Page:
Here is nineteen pages of Grantham (pdf), very much exaggerated in tone but useful and sometimes startling throughout. (I’ve linked to this before but I wanted to pull out some particulars this time around.) Check out the graph on p.5; most of the decline in commodity prices since World War II has been reversed in the last decade. Excerpt:
The highest percentage of any metal resource that China consumes is iron ore, at a barely comprehensible 47% of world consumption. Exhibit 9 shows the spectacular 100-year-long decline in iron ore prices, which, like so many other commodities, reach their 100-year low in or around 2002. Yet, iron ore hits its 110-year high a mere 8 years later! Now that’s what I call a paradigm shift! Mining is clearly moving out of its easy phase, and no one is trying to
Of course China won’t be devoting fifty percent of its gdp to investment for much longer. Furthermore, a new technological platform will arise and commodity prices will fall once again. The question is — when? It doesn’t have to be soon. Catch-up growth boosts commodity demands and catch-up growth can outrace TFP-based extraction productivity growth for extended periods of time. That’s why China can grow at ten percent for decades but we have no real chance of doing the same. Progress is harder at the frontier. Julian Simon wrote about how high commodity prices create incentives for new discoveries but he never compared those potential TFP gains to the power of catch-up growth to boost demand and thus high prices; keep in mind The Ultimate Resource first came out in 1981.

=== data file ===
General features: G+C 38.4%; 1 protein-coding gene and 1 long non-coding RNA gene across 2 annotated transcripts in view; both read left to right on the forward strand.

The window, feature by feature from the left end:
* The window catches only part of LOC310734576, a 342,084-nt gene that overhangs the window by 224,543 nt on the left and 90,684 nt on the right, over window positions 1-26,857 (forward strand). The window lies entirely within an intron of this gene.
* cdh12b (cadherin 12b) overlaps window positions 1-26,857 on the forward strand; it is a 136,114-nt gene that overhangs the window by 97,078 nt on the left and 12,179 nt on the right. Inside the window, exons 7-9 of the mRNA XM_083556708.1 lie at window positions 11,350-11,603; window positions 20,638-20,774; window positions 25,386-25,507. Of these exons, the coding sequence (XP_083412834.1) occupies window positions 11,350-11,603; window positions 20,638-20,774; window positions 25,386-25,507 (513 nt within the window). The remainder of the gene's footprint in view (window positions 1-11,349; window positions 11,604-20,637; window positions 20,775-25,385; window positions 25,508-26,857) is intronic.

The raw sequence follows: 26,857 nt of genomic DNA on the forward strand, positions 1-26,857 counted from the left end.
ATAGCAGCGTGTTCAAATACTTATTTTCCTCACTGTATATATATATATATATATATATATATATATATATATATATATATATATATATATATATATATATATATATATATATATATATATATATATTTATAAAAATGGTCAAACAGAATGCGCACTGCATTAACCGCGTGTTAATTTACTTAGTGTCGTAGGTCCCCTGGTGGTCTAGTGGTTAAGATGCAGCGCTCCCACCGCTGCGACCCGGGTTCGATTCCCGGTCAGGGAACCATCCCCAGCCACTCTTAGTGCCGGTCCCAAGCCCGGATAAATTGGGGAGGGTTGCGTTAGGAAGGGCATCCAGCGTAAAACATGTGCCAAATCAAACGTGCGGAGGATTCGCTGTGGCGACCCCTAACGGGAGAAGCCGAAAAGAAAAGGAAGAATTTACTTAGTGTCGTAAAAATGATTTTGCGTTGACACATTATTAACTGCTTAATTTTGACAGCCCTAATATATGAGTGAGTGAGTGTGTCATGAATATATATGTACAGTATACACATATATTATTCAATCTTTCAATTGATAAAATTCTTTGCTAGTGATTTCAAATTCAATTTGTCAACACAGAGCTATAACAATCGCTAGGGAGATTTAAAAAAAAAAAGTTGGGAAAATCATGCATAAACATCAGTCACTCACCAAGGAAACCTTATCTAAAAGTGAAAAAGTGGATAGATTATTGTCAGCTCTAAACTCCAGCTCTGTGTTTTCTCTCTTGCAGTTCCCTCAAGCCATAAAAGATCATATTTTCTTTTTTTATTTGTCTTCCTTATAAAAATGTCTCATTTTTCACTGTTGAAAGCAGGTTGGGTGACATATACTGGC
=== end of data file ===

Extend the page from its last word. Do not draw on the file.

Reihan Salam and Robin Hanson predict that, on the energy front, solar power will come to the rescue. Maybe so, but right now the prices of fossil fuels are robust or soaring. I don’t read many newspaper stories about the new solar power companies bubble, Spain aside, and that bubble seems to have burst. How many market prices indicate an optimistic prediction about solar power in the next thirty years? I find it striking that the two most popular and workable alternatives to fossil fuels are water and wind power (nuclear is not popular, though perhaps workable), which in their essence date from medieval times or earlier.